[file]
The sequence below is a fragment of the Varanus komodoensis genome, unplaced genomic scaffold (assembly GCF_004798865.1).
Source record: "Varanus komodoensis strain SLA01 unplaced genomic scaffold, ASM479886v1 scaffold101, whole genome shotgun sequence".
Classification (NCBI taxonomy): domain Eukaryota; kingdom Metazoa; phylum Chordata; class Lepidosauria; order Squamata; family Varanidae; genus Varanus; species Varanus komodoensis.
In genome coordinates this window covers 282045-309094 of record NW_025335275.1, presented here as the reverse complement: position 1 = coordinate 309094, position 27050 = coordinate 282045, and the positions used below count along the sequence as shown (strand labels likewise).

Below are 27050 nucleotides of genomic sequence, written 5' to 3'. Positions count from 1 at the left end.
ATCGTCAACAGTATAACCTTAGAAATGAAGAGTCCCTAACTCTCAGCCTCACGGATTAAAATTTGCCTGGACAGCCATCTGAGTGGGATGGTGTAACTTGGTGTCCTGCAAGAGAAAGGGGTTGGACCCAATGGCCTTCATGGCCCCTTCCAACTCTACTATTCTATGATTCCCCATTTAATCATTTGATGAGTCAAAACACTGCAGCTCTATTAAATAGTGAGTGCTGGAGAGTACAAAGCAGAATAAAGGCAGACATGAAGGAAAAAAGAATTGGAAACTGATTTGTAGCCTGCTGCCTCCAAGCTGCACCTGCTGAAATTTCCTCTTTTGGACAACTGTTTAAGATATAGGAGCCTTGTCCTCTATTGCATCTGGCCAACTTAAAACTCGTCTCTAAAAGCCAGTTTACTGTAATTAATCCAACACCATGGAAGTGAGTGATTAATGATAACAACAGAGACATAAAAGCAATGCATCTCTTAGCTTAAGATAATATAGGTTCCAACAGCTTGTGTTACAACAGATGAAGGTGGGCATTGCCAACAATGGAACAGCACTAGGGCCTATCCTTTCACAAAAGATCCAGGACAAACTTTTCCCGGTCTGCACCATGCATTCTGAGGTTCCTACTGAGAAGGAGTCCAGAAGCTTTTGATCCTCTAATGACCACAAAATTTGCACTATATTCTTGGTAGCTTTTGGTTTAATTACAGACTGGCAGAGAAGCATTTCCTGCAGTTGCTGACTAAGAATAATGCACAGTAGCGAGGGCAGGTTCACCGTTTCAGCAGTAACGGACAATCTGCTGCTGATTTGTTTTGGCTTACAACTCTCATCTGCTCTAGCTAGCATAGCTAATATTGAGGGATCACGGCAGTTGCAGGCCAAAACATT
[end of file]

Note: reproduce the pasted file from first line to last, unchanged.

The sequence below is a fragment of the Varanus komodoensis genome, unplaced genomic scaffold (assembly GCF_004798865.1).
Source record: "Varanus komodoensis strain SLA01 unplaced genomic scaffold, ASM479886v1 scaffold101, whole genome shotgun sequence".
Classification (NCBI taxonomy): domain Eukaryota; kingdom Metazoa; phylum Chordata; class Lepidosauria; order Squamata; family Varanidae; genus Varanus; species Varanus komodoensis.
In genome coordinates this window covers 282045-309094 of record NW_025335275.1, presented here as the reverse complement: position 1 = coordinate 309094, position 27050 = coordinate 282045, and the positions used below count along the sequence as shown (strand labels likewise).

Below are 27050 nucleotides of genomic sequence, written 5' to 3'. Positions count from 1 at the left end.
ATCGTCAACAGTATAACCTTAGAAATGAAGAGTCCCTAACTCTCAGCCTCACGGATTAAAATTTGCCTGGACAGCCATCTGAGTGGGATGGTGTAACTTGGTGTCCTGCAAGAGAAAGGGGTTGGACCCAATGGCCTTCATGGCCCCTTCCAACTCTACTATTCTATGATTCCCCATTTAATCATTTGATGAGTCAAAACACTGCAGCTCTATTAAATAGTGAGTGCTGGAGAGTACAAAGCAGAATAAAGGCAGACATGAAGGAAAAAAGAATTGGAAACTGATTTGTAGCCTGCTGCCTCCAAGCTGCACCTGCTGAAATTTCCTCTTTTGGACAACTGTTTAAGATATAGGAGCCTTGTCCTCTATTGCATCTGGCCAACTTAAAACTCGTCTCTAAAAGCCAGTTTACTGTAATTAATCCAACACCATGGAAGTGAGTGATTAATGATAACAACAGAGACATAAAAGCAATGCATCTCTTAGCTTAAGATAATATAGGTTCCAACAGCTTGTGTTACAACAGATGAAGGTGGGCATTGCCAACAATGGAACAGCACTAGGGCCTATCCTTTCACAAAAGATCCAGGACAAACTTTTCCCGGTCTGCACCATGCATTCTGAGGTTCCTACTGAGAAGGAGTCCAGAAGCTTTTGATCCTCTAATGACCACAAAATTTGCACTATATTCTTGGTAGCTTTTGGTTTAATTACAGACTGGCAGAGAAGCATTTCCTGCAGTTGCTGACTAAGAATAATGCACAGTAGCGAGGGCAGGTTCACCGTTTCAGCAGTAACGGACAATCTGCTGCTGATTTGTTTTGGCTTACAACTCTCATCTGCTCTAGCTAGCATAGCTAATATTGAGGGATCACGGCAGTTGCAGGCCAAAACATT